For instance, to create a direct 60-meter-deep hole on the ground, a nuclear bomb with a TNT equivalent of approximately 300,000 tons would be required. Only a surface explosion of this magnitude can achieve such penetration, albeit resulting in a crater with a diameter of roughly 260 meters.

Distinguishing mechanical energy (kinetic energy) from explosive energy lies in their respective directionalities. Mechanical energy pertains to an object’s energy due to its velocity, possessing definite directionality. On the other hand, explosion energy spreads in all directions through shock waves and heat energy.

The primary goal of ground-penetrating bombs is to penetrate underground structures rather than cause direct ground explosions. 

These bombs employ various design measures, including special shapes, dense materials, and reinforced structures, to enhance penetration and destructive power. Their blast energy predominantly damages subsurface targets by utilizing shock waves and concussion effects.

4. The Penetrator Head: A Vital Component

Ground-penetrating bombs possess a flattened cylindrical punch at their head. When these bombs strike the ground, the punch compresses and expels loose dirt, rocks, and cement debris sideways.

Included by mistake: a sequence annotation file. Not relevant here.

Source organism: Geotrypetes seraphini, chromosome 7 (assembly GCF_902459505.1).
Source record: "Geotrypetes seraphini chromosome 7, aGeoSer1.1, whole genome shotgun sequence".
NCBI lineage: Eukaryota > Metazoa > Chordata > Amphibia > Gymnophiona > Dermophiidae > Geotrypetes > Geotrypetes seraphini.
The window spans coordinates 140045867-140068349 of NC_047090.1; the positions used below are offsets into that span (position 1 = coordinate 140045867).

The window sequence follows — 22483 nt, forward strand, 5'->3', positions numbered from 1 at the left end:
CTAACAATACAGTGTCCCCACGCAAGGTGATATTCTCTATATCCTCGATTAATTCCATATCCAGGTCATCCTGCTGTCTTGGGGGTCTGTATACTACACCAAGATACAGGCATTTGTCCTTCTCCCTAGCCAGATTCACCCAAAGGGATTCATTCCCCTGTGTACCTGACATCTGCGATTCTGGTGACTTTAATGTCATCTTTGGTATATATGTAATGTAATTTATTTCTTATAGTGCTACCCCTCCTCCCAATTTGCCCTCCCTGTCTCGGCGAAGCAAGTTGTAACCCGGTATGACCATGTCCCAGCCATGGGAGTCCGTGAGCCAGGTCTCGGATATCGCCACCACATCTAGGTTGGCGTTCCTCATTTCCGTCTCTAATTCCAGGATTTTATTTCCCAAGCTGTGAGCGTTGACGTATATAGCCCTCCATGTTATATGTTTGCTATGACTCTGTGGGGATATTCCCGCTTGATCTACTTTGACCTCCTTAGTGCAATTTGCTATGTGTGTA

Unveiling the Mystery: Why Can't Ground-Penetrating Bombs Penetrate Aircraft Carriers?

This process creates space for the bomb to advance underground—an action akin to a punching machine that creates holes in metal parts. This “punching” operation’s efficacy depends on the material’s modulus.

Typically, the punching modulus of soils ranges from 1 to 10 MPa, with 1 MPa representing an average value for basic soil. In contrast, the modulus of steel ranges from hundreds of megapascals to even gigapascals. 

By employing ground-penetrating bombs to puncture an aircraft carrier’s deck, it is feasible to penetrate around 4-5 layers. However, achieving such penetration is undoubtedly more challenging than penetrating the ground.

5. Damage Control Measures and Attack Density

One might argue that drilling inside an aircraft carrier and detonating 2 tons of explosives would cause fatal damage. However, this perspective fails to consider the warships’ damage control measures.

Warships comprise numerous watertight compartments, enabling isolation of damages incurred in specific directions by closing the corresponding compartments. 

Unveiling the Mystery: Why Can't Ground-Penetrating Bombs Penetrate Aircraft Carriers?

Throughout history, multiple decks of aircraft carriers have been pierced, yet these naval giants have withstood internal explosions by implementing damage control measures and effectively isolating the affected areas.

Saturating an aircraft carrier’s defenses and ultimately sinking it necessitates an exceptionally intensive attack. Therefore, the core challenge lies in achieving the required attack density. 

It becomes arduous for large bombers carrying substantial ground-penetrating bombs to approach the aircraft carrier with sufficient density to drop the bombs.

Furthermore, if one’s own aircraft can fly over the opponent’s aircraft carrier, it signifies that the opponent’s carrier has already lost its combat effectiveness. In such scenarios, most individuals would retrieve and salvage the carrier rather than leave it bombed and sunk.